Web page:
FINLAY: I don't think they're much -- they more stay to themselves. But then, at the same times, we do. But I think it's more of a -- I stop at, like, the West Indian markets and things. We just eat different things. And they have stores to provide for what they eat and what they bake. Their clothes, I don't wear. So, of course, they're going to have tailors and stuff for their clothes. 69:00So, yeah, I don't -- I think it's more that than "I'm staying away from you and I'm not going over there and--" because I know a lot of people who actually ate at that diner on Empire and Kingston, and it's a Jewish diner. But they still went -- they go support them, too. So, yeah.

JOHNSON: So, is there anything more you'd like to say about -- sort of your experience --

FINLAY: Experience?

JOHNSON: -- in Crown Heights and your relationship with law or, you know, police or your work in the community? Is there anything you feel like you left out that you want to speak on?

FINLAY: No, no. Just that with a lot of the community events, I know it's some -- I'm not sure what year they started the community police -- like, community 70:00affairs police? But I think that's a -- it's a good idea with that. I think it makes it -- like, when you see them showing up to -- it was, like, this barbecue I went to. They had it in the park over by Betsy Head, so it was, like -- it was a Duck Down BBQ, so it was a lot of rappers there and everything. And to have the police in community affairs t-shirts instead of, like, their full, you know, uniform, badge, and -- it, it lets them -- it feels more relaxed with them like that. So, I could say, with the NYPD creating that community affairs division, it helps. Because even the reaction from, like -- you know, I know those rapper guys, even the reaction from them; it's not, like -- 'cause, you know, they're smoking if we're outside, so isn't -- it's more, like, "Oh, okay." They're not feeling as, like, "Oh, we got to go over there," you know? They 71:00more feel, like, "Oh, they're here for community event." They already know what's going on. They're not paying me attention like that, so, eh, you know? So, I've seen that reaction from the guys, too, yeah. So, that's an add-- that's a positive step, I think, yeah.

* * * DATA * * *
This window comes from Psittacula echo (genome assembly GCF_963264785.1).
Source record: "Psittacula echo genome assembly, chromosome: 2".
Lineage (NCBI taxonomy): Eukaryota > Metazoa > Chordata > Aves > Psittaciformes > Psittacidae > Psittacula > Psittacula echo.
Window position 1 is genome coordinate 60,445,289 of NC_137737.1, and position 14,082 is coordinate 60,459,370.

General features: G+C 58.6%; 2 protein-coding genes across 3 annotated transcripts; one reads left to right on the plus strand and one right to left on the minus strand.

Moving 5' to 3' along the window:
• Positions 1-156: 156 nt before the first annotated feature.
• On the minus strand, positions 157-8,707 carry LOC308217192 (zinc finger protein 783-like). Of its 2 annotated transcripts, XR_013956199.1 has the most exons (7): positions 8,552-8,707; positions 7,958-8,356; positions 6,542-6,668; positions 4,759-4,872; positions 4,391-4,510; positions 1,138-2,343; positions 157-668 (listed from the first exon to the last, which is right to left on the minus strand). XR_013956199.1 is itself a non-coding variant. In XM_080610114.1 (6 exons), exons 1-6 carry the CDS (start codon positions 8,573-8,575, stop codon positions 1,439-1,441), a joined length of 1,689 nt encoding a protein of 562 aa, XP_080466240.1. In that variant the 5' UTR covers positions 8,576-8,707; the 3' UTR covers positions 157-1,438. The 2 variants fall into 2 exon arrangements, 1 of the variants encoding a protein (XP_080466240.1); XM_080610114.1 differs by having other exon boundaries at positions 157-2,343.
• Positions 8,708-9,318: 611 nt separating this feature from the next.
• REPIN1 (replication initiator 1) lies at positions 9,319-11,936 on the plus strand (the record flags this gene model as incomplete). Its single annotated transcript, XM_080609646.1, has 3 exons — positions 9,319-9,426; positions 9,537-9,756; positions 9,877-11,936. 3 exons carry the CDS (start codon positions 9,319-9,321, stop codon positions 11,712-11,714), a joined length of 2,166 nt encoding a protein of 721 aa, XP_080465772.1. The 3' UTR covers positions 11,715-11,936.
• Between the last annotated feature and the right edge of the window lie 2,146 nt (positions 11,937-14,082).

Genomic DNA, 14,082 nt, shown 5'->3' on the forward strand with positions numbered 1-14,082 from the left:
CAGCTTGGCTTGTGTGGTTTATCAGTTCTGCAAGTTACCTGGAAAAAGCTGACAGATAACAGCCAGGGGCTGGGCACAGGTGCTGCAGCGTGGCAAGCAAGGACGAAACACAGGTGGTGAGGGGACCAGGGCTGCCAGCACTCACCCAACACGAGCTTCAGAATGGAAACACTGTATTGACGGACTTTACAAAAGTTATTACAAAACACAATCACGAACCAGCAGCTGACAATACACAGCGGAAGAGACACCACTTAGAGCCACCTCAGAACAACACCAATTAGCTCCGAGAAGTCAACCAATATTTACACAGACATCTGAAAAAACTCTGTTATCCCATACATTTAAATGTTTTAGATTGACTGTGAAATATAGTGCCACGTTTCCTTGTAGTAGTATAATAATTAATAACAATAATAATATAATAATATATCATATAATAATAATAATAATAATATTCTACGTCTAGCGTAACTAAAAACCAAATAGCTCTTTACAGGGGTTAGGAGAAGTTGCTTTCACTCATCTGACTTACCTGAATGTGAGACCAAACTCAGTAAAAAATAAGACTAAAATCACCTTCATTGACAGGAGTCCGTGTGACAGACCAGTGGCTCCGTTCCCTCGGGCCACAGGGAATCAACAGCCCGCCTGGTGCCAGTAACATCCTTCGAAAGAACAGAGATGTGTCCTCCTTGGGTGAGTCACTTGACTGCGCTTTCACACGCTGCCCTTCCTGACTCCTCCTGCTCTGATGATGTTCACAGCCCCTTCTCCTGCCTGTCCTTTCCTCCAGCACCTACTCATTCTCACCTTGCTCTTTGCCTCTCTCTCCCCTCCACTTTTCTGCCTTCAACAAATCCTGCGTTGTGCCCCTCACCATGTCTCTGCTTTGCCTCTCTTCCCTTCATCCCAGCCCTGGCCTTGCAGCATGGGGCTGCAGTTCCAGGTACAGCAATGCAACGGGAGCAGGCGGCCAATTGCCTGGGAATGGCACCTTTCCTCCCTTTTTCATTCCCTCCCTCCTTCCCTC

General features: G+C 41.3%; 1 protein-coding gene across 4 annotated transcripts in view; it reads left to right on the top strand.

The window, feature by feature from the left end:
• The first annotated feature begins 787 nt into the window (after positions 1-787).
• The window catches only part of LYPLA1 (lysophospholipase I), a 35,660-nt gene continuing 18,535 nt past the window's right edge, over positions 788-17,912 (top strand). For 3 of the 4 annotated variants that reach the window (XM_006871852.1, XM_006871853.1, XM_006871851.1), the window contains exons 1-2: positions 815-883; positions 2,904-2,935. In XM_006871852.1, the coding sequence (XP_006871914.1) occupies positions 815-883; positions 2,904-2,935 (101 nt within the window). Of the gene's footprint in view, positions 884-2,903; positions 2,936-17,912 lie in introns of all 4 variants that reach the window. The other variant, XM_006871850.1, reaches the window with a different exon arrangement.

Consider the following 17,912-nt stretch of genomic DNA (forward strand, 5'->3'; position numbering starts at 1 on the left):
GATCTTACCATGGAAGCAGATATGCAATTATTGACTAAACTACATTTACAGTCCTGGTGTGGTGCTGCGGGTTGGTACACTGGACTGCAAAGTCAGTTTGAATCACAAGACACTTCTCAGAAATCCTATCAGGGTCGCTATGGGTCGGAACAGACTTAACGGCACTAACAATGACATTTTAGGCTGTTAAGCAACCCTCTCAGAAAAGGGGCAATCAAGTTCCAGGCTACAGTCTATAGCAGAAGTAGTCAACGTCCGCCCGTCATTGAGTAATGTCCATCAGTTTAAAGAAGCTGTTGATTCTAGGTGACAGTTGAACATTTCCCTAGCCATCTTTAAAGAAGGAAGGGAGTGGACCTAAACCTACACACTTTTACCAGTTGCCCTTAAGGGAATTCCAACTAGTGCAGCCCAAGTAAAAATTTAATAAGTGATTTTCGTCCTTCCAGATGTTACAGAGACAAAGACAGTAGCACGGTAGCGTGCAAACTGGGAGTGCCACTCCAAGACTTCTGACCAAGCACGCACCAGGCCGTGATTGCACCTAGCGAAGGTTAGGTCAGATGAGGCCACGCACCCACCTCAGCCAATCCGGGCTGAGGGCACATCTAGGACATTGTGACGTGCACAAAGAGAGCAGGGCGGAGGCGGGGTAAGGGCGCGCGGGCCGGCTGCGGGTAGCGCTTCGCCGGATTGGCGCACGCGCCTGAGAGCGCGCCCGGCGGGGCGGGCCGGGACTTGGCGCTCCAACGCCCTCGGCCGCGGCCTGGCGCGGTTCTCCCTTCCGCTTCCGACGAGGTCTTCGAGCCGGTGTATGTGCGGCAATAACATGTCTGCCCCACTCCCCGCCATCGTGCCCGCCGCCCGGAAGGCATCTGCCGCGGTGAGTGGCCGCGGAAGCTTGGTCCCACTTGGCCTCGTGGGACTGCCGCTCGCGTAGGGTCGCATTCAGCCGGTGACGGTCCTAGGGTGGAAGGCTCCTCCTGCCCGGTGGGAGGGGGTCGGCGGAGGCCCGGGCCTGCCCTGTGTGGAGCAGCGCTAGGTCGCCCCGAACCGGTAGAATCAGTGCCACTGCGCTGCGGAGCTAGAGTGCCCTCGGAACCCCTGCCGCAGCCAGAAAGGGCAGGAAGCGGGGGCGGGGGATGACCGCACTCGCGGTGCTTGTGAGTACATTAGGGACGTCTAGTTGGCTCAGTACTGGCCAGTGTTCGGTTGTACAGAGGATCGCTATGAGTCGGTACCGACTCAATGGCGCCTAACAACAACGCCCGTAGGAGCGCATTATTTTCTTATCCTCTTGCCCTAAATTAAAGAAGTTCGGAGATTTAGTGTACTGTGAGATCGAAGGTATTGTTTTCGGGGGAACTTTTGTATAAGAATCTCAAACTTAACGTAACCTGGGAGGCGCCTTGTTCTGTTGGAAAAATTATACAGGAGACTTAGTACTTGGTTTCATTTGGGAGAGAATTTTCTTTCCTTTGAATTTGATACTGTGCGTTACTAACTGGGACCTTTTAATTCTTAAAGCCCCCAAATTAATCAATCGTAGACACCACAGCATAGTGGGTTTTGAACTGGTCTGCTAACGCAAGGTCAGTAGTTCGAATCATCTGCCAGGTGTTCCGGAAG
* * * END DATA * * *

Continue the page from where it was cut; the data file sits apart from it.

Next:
JOHNSON: So, your view of the police at this point?

FINLAY: Favorable. I think they still have work to do in other precincts, because I have come across some police that -- is kind of, like, "Okay, you're -- okay, okay, you had a bad day today. I'll just let you go." But I think they're, like, in the step in the right direction. And I'm also on the right side of the law, so I'm not, you know, scared of them or anything, yeah, like that. So, I think they're getting better. But it's hard in a city like New 72:00York City, so [laughter] yeah.

JOHNSON: All right. Well, I want to thank you so much for taking the time to do this interview.

FINLAY: Yeah, and --

JOHNSON: I really --

FINLAY: -- thank you.

JOHNSON: -- appreciate your honesty and capacity for understanding both sides.


JOHNSON: And your story; your story's amazing.

FINLAY: Thank you.